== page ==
Orders Issued and Motions Litaged: A Government Summary
On Thursday, 19 December 2013, the U.S. Government -- under the rule for Military
Commissions -- requested a sanity board be convened for Ramzi bin al-Shibh. This had the effect of immediately concluding
the commissions until the board completes the evaluation and the Gov’t presents the board’s findings to the court.
The following summary of the orders issues and motions litigated this week related
to the 9/11 Miltiary Commission pre-trial hearings at Guantanamo Bay Naval Station (GBNS) was assembled by OSD Public Affairs:
(1) The Judge issued Appellate Exhibit 200II (1) denying the defense motion to
dismiss the charges and remove the death penalty as a possible punishment on the ground that Amended Protective Order #1 violates
the Convention Against Torture; (2) denying the defense motion to strike paragraphs 2(g)(3) and 2(g)(4) of Amended Protective
Order #1; and (3) granting the defense motion to strike paragraph 2(g)(5) of Amended Protective Order #1 as superfluous to
another provision already in the protective order.
Judge issued Appellate Exhibit 013DDD, the Second Amended Protective Order #1 to protect against disclosure of national security
(3) The Judge issued Appellate Exhibit 013CCC,
a second supplemental ruling regarding the government motion to protect against disclosure of national security information.
In it, the Judge:
- ordered defense counsel to execute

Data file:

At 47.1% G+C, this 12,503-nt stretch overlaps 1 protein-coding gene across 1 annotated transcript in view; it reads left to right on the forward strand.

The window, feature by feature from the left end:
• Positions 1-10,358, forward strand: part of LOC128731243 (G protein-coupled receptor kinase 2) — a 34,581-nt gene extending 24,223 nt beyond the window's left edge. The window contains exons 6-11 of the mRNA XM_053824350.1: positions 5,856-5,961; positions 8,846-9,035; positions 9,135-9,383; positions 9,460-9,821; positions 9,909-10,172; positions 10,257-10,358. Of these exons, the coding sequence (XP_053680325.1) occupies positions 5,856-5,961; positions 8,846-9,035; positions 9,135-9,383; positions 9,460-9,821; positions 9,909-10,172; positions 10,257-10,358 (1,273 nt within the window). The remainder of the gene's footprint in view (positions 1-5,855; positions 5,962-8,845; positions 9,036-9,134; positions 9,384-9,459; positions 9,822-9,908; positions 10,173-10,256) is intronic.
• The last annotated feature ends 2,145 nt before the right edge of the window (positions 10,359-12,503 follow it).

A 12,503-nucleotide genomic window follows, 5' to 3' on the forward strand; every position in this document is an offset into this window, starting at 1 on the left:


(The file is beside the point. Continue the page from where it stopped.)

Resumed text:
the Memorandum of Understanding attached to the Second Amended Protective Order by January 24, 2014, “[i]n order to
be provided access to classified information in connection with this case”; granted an unopposed defense motion
to amend the protective order to clarify control over the courtroom (AE 013CC);
- granted an unopposed defense motion to amend the protective order regarding defense team information
- granted an unopposed defense motion to amend
the protective order to clarify the “secure area” requirement (AE 013FF);
- denied a defense motion to amend the protective order to protect materials of the International Committee
of the Red Cross (AE 013GG);
- granted in part and denied
in part the defense motion to amend the protective order to secure privileged classification review (AE 013HH);
- granted in part and denied in part the defense motion to amend the protective
order to clarify open-source handling requirements (AE 013II);
in part and denied in part the defense motion to amend the protective order regarding the accused’s participation in
his defense (AE 013JJ);
- granted the defense motion to amend
the protective order to make conforming changes (AE 013KK);
- mooted the defense motion to compel the production of the author of a memorandum regarding open-source handling requirements
(AE 013MM); and
- denied the defense motion to dismiss based
upon inhibitions placed on seeking alternative sources of mitigation information (AE 200).
(4) The Judge issued Appellate Exhibit 164C denying the defense motion to stay
all review under 10 U.S.C. § 949p-4 and to declare 10 U.S.C. § 949p-4(c) and Military Commission Rule of Evidence
(“M.C.R.E.”) 505(f)(3) unconstitutional and in violation of the Uniform Code of Military Justice and the Geneva
(5) The Judge issued Appellate Exhibit 206I denying
Mr. Mohammad’s motion to recuse the Judge from hearing and deciding defense motion AE 206 to cease daily searches.